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The export of Swedish services has increased strongly in recent years. Export of services increased by as much as 74 per cent between 2000 and 2017, while the export of goods fell by one per cent.

The reason is clear. Global markets have arrived at a technological breakpoint; innovation, globalisation and digitalisation are creating what can only be described as a global revolution in the service sector.

This gives existing service companies a great opportunity to address the international market, but it also gives new opportunities to companies exporting goods to increase the service element in their exports. Customers are increasingly looking for solutions to problems, rather than just physical products.

“Many companies no longer wish to own expensive equipment, when it is cheaper to only pay for the time they are using it. This is a development we have seen in many industries, and exporting companies have a great deal to gain by adapting to the trend,” says Marie Aglert, Director of the Large Corporates Business Area at EKN.

Transforming business models

The service revolution, or servicification as it is sometimes called, is causing many companies to transform their previous business models. Leasing a private car has become a popular alternative to buying and the same model can be applied in many other areas. Volvo CE, one of the world's leading suppliers of construction machinery, is one Swedish company that is working on meeting the demand for new solutions.

“In a sense, the business model is being turned on its head. We are finding that customers don’t necessarily want to own the machines any more. We believe that in a very few years about 30 per cent of our big global customers will be using us as a provider of services, although the normal, purchasing route will still be available of course,” says Greger Svanström, Global Director of Trade and Customer Finance at Volvo CE.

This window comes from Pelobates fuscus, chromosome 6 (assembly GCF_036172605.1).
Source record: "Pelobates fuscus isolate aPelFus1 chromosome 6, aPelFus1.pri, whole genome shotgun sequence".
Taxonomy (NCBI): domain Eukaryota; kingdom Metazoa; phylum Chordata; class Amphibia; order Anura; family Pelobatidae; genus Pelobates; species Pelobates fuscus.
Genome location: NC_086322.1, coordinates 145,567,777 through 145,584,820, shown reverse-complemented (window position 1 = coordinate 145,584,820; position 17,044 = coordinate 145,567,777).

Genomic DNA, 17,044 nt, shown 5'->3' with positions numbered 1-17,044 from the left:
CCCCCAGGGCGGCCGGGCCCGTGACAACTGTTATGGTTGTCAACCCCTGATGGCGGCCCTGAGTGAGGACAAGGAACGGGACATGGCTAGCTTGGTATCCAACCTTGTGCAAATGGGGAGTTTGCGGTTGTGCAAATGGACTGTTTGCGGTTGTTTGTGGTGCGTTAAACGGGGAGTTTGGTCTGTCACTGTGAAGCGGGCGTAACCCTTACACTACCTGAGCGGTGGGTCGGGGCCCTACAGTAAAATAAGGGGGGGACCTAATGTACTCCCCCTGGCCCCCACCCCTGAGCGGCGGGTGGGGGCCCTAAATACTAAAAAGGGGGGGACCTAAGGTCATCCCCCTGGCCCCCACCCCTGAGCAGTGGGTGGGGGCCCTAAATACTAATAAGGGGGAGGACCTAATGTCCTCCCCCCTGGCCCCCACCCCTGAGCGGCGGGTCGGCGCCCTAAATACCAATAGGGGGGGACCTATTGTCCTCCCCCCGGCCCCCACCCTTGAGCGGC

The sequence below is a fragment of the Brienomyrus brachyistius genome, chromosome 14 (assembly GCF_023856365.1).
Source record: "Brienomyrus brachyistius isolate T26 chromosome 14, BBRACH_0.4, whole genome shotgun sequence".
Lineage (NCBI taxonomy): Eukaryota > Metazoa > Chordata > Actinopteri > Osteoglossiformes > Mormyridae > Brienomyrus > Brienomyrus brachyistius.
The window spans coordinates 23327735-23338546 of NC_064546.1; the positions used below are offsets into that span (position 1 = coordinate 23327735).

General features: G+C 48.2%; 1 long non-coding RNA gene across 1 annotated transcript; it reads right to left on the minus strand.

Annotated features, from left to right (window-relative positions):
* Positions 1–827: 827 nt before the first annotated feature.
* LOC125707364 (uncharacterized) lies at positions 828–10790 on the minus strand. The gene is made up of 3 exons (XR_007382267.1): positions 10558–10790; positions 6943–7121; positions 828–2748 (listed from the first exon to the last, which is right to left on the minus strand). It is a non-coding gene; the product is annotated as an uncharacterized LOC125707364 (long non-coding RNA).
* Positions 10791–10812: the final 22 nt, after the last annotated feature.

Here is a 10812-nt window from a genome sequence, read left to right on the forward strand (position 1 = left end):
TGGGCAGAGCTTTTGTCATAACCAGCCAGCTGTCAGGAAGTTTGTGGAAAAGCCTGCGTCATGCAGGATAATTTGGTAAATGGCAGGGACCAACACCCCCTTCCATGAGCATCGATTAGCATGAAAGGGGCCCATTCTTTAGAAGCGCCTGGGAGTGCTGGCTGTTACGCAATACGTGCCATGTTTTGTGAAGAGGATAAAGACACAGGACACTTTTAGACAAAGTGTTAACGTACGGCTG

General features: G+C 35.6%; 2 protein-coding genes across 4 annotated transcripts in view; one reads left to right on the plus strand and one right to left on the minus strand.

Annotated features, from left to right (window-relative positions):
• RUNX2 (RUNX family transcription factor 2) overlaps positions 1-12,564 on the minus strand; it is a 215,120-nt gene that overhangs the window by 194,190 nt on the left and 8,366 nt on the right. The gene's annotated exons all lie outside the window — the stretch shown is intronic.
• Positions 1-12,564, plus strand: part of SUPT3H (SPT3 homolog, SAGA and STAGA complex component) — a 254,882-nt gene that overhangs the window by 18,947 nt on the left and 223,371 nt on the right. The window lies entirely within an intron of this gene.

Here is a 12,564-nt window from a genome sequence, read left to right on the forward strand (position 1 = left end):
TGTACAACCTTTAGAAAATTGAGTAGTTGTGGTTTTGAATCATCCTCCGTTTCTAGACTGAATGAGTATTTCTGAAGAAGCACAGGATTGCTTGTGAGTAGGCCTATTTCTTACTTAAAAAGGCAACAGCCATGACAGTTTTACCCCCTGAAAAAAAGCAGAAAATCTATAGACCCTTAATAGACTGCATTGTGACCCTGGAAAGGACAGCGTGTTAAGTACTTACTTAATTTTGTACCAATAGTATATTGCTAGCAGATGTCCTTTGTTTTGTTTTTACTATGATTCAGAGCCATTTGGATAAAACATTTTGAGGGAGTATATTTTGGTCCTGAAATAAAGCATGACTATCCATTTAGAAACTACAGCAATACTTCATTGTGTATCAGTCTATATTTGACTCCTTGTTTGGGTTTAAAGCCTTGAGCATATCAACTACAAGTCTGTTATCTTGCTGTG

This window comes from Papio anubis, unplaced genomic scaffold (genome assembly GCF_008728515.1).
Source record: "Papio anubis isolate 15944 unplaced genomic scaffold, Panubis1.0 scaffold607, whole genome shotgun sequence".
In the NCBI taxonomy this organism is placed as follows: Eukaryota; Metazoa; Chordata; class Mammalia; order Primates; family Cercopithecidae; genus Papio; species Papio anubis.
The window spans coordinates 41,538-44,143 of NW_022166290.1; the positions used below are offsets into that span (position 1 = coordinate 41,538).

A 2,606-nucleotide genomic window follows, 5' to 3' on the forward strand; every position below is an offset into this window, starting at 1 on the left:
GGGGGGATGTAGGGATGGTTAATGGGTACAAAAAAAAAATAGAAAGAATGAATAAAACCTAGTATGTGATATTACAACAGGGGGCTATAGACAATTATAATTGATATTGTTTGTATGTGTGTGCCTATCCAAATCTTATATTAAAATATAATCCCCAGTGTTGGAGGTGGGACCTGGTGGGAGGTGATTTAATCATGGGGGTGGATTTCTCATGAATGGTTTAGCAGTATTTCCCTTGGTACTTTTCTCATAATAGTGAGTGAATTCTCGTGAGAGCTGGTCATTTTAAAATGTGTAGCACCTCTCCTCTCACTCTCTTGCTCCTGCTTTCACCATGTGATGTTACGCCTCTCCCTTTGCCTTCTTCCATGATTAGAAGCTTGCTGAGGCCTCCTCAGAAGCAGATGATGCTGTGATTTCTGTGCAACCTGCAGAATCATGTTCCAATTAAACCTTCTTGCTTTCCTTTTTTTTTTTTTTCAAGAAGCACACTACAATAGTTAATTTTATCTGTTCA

If Swedish companies are to be just as successful in exporting services as exporting goods, it will be important to find new financing solutions aimed at services. EKN can already insure payment risks in service exports but is working to produce better and smarter solutions for Swedish companies. The often very rigid international regulations that EKN must follow can be a problem, however.

“The way in which payments are set up is an example of this. Payments for services often vary a great deal according to the actual demand and utilisation at any given time. Such a structure does not match the regulatory requirement and at present it is difficult for us to get around this,” says Marie Aglert.

Affects the balance sheet

Volvo CE has found that the move to servicification also means changes to the balance sheet, because they are not only selling machines but also owning them. This brings an even greater need for smart financing solutions.

“Ultimately, the increased size and scope of an inflated balance sheet would make it difficult for us to take on these transactions with existing forms of finance. If we could resolve this by insuring the ten-year income flow, then we would be able to sell our claims and keep our customers,” says Greger Svanström.

But it is not only the big Swedish corporations that need new solutions for financing their service exports. The global service revolution is also opening doors for the small and medium-sized companies that are often right at the forefront of innovation and technology - and for
these companies a smart financing solution from EKN could make all the difference.

“Our aim is to be the world's first export credit institution with a really top of the range financing solution for servicified products. Sweden is a global leader for technical solutions and equipment. If we can work with the companies and banks to get the right financial solution in place, we can make Swedish companies even more competitive internationally,” says Marie Aglert.

Photo: Volvo CE